The lack of voice or meaningful influence normal people seem to have in the big decisions institutions and organizations make that significantly impact our lives. Simply voting for candidates or filling out engagement surveys at work feels inconsequential, futile, and, well, insulting. These ‘participation’ options don’t seem to influence the dull, unoriginal, and incomplete solutions most leaders tend to develop in response to the uniquely complex business and social challenges of today’s world. They don’t help prevent abuse of power or keep leaders accountable to their promises. Instead, they provide us a false sense of agency. As consumers, we have so much influence over our life choices, but as employees or citizens, we have so little say in much more important decisions. So, why are these our only participation options?

Our modern day decision-making model is broken.

The root of this problem boils down to our organizational paradigm — how we make decisions and organize ourselves in society. Our modern day decision-making model is broken. It’s outdated, too centralized, too efficiency-obsessed (think factories and conveyor belts of the 19th century industrial era, when this decision-making model reigned supreme), too exclusionary; over-relying on hierarchies, representation, and delegated authority, andconfining stakeholders to strict parameters for participation based on status or function, when we live in a world where ideas, expertise, and genius are distributed and directly accessible through technologies and protocols.

As we move from crisis-to-crisis in our political systems — see first-hand the limitations of many democratic institutions to govern effectively and anticipate challenges — or witness the uninspiringunethical, and poor decisions made by leaders in large incumbent companies about how best to navigate complexity, we see how unfit our decision-making model is in today’s world.

About 2 years ago, I began exploring alternative decision-making models from today’s status-quo, to see how we can “upgrade” decision-making in organizations (both companies and democratic institutions)— consequently upgrading governance. I attended Singularity University’s Global Solutions Program to learn more about the problem and build a solution.

During my research, first-hand customer discovery and experience at SU, I became convinced that we’re in the middle of an irreversible social and cultural transformation, accelerated by new technologies and unreasonable entrepreneurs. We are transitioning from one strong set of operating assumptions about how to manage society, to a new, upgraded set. The transition we are undergoing will redefine how we organize institutions, how we create new companies, who has a voice, what’s an acceptable social-contract. But the path is murky.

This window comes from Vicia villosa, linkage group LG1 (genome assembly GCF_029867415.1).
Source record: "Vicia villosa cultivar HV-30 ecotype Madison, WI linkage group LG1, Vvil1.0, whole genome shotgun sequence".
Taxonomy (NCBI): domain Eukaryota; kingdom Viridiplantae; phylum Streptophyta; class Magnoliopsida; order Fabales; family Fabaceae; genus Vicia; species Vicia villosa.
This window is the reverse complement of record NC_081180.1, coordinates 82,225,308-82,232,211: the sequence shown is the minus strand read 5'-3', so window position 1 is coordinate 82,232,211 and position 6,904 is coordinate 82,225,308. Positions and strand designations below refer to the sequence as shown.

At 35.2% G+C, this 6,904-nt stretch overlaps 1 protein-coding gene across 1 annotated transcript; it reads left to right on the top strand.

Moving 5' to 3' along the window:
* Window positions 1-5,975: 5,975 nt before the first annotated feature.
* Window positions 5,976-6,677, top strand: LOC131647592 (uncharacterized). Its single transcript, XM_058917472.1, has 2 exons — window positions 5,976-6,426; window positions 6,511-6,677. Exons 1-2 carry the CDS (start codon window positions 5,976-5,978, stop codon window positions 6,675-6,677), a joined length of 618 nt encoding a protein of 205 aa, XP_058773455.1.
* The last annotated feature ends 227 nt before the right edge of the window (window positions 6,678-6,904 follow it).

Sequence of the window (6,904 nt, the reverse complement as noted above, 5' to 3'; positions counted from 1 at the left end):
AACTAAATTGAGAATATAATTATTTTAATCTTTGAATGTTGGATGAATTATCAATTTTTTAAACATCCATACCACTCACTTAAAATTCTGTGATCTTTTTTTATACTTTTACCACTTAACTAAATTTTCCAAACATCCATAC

Source: Frank Diana, Tata Consultancy Services

The combination of increased computing power, the rise of blockchain technology, demographic and cultural changes has made the idea of designing alternative organizational decision-making structures and governance models that are different from today’s status quo — models that are more participatorymore intelligent, less corruptible, less costly — a real possibility.

These are still the early days but the trajectory is clear.

More about Swae

Inspired by the pace of change, last year, I started a company to re-image organizational decision-making and build the operating system for future organizations. Our first product is Swae, an intelligent decision-making platform combining anonymity, artificial intelligence, and collective intelligence, to help organizations unleash the creativity of their stakeholders and make better quality decisions. Using Swae, individuals within organizations create great proposals anonymously with support of AI, then improve the quality of those proposals with crowd input. Proposals are debated on their merits, collectively evolved, and voted on. The proposals that receive the highest engagement (positive or negative) automatically percolate upwards to a decision (by management or the collective).

By providing the right mix of technology and process, Swae helps organizations efficiently tap into the wisdom of their stakeholders without reinventing the entire organizational structure. Swae’s process circumvents the blockages associated with traditional hierarchical organizational structures (cognitive bias, disengagement, fear of lost status and internal politics suffocating the expression of new ideas, etc.), to provide a more direct, transparent, and efficient pathway for ideas to go from the bottom to access management support. This helps decision-makers gather a greater level of truthful input, arguments, and data points to improve products, services, strategy and business models, without creating a tremendous burden of added work for management.

Swae intends to upgrade decision-making first in companies, then communities, then cities.

For more information on swae please contact the Swae press team here